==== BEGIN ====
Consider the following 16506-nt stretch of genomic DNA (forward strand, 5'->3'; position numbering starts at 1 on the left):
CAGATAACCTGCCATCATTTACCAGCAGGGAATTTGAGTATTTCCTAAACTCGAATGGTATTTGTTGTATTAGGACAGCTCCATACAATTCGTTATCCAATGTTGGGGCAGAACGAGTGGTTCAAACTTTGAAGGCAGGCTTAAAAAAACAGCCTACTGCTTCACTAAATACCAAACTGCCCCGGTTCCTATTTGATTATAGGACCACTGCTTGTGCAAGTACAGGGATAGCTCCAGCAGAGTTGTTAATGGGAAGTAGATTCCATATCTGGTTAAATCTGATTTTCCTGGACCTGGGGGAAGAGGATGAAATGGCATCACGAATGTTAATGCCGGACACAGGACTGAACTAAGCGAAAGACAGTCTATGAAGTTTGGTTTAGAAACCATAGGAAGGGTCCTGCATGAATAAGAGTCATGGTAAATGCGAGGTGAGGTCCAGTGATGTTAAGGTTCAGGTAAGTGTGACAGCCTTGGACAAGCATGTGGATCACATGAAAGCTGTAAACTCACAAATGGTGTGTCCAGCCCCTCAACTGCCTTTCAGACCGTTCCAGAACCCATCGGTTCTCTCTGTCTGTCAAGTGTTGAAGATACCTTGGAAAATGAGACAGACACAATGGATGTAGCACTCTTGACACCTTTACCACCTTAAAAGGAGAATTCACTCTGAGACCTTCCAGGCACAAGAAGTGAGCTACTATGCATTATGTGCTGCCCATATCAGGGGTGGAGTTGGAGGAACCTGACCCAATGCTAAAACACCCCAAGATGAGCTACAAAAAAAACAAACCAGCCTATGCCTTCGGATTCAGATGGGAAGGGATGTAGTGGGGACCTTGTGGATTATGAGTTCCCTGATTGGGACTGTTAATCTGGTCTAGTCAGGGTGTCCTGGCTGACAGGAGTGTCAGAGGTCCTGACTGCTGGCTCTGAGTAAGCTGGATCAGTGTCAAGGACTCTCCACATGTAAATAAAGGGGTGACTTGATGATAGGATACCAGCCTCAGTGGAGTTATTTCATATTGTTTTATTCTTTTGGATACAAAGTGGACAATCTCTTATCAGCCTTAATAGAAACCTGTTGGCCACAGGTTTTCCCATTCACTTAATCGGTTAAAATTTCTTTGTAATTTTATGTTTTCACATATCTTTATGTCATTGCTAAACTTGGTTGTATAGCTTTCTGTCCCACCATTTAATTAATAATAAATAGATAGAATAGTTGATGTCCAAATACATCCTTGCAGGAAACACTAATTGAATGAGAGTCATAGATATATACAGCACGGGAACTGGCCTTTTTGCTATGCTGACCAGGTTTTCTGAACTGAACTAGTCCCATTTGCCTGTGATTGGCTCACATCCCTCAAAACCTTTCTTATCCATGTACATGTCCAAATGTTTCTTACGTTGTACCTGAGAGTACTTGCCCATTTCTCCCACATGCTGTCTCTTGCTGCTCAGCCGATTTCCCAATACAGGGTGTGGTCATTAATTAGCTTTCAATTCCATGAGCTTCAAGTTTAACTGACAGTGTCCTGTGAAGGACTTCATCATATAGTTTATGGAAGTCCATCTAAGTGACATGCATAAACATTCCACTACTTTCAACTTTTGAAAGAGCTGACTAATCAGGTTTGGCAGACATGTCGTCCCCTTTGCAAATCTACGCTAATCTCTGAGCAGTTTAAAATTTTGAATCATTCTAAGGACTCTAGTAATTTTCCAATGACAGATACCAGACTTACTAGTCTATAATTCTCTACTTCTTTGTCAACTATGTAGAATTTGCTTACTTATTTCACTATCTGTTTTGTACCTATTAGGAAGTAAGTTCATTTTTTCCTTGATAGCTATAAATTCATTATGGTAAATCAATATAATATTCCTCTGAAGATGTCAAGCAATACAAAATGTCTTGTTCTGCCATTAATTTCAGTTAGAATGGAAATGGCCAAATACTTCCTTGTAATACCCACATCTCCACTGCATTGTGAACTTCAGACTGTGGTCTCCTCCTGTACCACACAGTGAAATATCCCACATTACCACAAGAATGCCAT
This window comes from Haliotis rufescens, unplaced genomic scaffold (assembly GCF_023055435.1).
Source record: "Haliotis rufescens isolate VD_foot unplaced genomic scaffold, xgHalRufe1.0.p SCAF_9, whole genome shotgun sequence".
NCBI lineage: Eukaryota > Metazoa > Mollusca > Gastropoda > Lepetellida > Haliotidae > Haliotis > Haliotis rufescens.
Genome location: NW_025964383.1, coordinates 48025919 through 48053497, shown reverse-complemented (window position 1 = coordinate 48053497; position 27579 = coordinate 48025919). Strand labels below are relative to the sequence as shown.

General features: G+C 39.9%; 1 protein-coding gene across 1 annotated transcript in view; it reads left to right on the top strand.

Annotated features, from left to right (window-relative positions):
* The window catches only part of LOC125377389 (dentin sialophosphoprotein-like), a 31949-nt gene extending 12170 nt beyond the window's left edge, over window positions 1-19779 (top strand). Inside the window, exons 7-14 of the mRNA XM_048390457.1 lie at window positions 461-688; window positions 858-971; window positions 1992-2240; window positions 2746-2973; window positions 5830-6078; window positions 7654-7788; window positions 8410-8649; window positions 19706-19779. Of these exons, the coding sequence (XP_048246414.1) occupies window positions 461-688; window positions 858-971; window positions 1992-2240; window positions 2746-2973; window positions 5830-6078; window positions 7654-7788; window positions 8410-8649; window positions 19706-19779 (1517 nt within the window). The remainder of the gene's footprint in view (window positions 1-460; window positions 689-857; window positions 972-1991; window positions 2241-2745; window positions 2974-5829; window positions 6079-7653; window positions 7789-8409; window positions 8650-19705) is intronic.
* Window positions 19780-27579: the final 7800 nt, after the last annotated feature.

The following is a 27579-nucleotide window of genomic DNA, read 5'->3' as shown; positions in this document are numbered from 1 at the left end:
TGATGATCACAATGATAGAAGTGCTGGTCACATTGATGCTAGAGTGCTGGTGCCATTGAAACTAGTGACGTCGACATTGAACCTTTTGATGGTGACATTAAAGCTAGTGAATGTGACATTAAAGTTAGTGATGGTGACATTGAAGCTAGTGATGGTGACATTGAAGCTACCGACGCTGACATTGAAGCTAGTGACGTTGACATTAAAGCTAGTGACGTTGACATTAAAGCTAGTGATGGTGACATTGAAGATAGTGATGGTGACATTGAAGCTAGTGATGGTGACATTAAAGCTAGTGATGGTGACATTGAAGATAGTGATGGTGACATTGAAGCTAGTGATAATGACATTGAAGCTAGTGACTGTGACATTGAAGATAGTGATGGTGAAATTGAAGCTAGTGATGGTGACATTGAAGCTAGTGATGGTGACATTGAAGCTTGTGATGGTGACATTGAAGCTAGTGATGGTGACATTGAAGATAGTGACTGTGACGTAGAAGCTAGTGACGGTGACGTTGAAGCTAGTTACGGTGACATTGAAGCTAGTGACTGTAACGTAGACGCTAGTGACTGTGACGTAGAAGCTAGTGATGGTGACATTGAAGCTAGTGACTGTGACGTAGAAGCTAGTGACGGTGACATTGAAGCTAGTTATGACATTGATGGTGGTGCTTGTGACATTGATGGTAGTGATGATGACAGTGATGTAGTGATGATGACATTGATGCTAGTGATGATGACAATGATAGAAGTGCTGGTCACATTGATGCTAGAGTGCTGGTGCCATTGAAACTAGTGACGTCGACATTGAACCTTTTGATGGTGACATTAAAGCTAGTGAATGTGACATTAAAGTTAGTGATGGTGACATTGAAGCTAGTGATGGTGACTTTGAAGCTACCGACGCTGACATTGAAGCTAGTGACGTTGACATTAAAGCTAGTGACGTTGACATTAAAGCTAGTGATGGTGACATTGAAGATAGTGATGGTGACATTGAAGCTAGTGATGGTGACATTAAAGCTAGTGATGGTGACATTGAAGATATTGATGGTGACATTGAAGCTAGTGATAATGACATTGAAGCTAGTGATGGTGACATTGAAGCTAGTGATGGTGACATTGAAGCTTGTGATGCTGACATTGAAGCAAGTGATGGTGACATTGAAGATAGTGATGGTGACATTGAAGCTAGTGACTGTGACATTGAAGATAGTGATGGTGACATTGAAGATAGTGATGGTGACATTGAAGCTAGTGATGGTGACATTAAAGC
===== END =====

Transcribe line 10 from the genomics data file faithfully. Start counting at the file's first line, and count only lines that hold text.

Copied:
* Window positions 19780-27579: the final 7800 nt, after the last annotated feature.